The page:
There are few sectors as closely regulated and levied as financial planning. So much so, that as the Government moves in line with the Royal Commission recommendations to implement a single disciplinary body, it should consider what regulatory requirements have become redundant and should be consolidated or removed.
The Australian Securities and Investments Commission’s (ASIC’s) recent announcement of its expected levy increases in 2020/21 around its industry cost-recovery regime prompted the Financial Planning Association (FPA) to accuse the regulator of price gouging, but the reality is that the ASIC levies are just one line item on the regulatory invoices that advisers are being made to pay.
As well as meeting ASIC’s demands, advisers must also look to the cost of running the Australian Financial Complaints Authority (AFCA) and the Tax Practitioners Board (TPB) and it seems almost inevitable that they will be similarly levied to pay for the cost of running the Financial Adviser Standards and Ethics Authority (FASEA) and in all likelihood the proposed compensation scheme of last resort.
In short, if the Government is serious about having an efficient and effective regulatory regime to cover a professional financial planning sector then it must consolidate the regulatory regime within which advisers are being asked to operate to make it more affordable and the implementation of a single disciplinary body represents the opportunity for this to occur.
In circumstances where the forward funding arrangements for the FASEA are largely in limbo because of the exit of the four major banks from wealth management, it makes sense for the Government to consider whether it can be justified remaining as a stand-alone body when a single disciplinary body will arguably overlap many of its functions.
What is more, consolidating FASEA’s functions within the structure of a single disciplinary body would allow the Government to move forward with its objective of professionalising the financial planning industry via adviser registrations at the same time as leaving much of FASEA’s chequered history in the past.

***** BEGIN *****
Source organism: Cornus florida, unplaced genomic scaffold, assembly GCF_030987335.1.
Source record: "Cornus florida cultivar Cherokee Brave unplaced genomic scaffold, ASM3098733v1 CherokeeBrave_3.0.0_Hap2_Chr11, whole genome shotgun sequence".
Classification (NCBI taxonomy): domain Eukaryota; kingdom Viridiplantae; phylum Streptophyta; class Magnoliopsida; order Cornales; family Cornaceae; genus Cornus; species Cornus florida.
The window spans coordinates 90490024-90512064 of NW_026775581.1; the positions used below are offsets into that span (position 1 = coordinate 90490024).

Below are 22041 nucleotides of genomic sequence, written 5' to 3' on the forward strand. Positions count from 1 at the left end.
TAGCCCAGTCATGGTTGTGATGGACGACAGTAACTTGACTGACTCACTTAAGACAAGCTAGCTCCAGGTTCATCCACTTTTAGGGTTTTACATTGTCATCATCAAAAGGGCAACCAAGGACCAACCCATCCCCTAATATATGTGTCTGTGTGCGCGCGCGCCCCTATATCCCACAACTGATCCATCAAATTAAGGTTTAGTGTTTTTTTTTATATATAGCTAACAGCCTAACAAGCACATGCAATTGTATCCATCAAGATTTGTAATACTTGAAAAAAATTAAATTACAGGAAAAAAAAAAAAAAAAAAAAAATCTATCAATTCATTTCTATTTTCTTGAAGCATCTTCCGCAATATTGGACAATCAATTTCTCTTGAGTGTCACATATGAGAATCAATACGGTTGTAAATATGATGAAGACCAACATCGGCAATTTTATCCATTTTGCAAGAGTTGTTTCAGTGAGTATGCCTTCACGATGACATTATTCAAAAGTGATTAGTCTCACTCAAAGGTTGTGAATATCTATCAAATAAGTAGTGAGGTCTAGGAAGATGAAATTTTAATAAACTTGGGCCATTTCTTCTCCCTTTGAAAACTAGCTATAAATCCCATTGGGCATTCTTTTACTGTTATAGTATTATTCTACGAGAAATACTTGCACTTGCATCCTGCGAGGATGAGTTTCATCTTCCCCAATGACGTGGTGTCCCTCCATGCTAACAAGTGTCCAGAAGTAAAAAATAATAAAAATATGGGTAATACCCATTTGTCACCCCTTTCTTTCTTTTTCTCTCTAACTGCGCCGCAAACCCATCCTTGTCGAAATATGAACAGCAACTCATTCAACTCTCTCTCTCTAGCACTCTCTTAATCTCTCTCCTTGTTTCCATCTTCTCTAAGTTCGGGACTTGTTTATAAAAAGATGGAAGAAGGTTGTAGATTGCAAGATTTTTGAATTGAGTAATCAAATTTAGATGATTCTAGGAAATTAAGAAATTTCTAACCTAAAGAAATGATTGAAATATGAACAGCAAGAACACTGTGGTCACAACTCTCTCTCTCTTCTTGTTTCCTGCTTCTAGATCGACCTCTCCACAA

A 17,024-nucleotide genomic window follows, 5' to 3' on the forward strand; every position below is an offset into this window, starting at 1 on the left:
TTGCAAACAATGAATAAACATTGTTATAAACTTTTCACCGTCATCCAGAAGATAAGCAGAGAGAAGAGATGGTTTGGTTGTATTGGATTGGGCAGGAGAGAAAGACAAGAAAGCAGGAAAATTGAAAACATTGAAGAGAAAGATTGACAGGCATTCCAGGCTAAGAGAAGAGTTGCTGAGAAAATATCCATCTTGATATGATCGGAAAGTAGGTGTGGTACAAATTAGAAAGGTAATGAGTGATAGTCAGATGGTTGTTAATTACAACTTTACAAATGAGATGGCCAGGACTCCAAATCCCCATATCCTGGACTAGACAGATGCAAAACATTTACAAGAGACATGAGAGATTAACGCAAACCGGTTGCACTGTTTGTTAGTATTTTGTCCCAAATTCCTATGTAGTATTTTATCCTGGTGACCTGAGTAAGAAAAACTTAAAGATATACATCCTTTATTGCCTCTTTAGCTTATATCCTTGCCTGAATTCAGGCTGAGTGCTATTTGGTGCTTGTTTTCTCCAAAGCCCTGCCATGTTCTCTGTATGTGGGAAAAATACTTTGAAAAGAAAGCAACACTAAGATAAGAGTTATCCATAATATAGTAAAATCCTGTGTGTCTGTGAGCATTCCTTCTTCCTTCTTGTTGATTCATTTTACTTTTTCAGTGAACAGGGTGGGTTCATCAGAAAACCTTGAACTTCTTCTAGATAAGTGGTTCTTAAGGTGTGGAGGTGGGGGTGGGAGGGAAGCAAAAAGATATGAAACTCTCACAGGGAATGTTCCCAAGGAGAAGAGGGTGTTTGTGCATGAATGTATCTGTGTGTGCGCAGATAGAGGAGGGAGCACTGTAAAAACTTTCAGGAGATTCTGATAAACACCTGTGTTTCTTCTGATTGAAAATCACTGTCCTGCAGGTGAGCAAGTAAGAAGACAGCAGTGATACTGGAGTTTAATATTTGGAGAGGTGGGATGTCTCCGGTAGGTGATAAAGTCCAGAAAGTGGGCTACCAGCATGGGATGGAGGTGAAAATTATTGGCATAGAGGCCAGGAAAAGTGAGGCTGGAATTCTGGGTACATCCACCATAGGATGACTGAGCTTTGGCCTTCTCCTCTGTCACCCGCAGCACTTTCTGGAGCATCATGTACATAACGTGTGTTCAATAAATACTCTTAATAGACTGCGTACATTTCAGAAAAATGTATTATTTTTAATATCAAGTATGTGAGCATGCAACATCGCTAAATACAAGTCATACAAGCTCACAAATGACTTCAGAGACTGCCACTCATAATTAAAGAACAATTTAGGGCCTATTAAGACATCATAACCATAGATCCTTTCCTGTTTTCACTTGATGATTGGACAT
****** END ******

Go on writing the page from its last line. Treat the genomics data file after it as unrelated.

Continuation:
Where the issue of a compensation scheme of last resort is concerned, the Government would do well to also conduct a thorough review of the professional indemnity (PI) insurance regime in circumstances where it has become increasingly expensive and problematic. Somewhat ironically but hardly surprisingly the layers of regulation imposed on financial planning practices have served to drive significant PI premium increases.
Poorly thought through policy announcements such as allowing AFCA to look back over a decade have only served to drive up PI premiums as insurers, hardly surprisingly, consider the dangers of a external dispute resolution provider seeking to deal in 2020 with complaints relating to events in a pre-Future of Financial Advice (FoFA) world.
The bottom line is that financial advisers, either rightly or wrongly, have been the subject of a patchwork of regulatory efforts driven by Governments looking to impose quick fixes and with little regard to the overall shape and texture of the industry.
That must stop. Thousands of financial advisers are leaving the industry and those that remain must be given a regulatory regime which, while necessarily exacting, is both fair and affordable. The Government must leave quick fixes and sloppy legislative drafting in the past.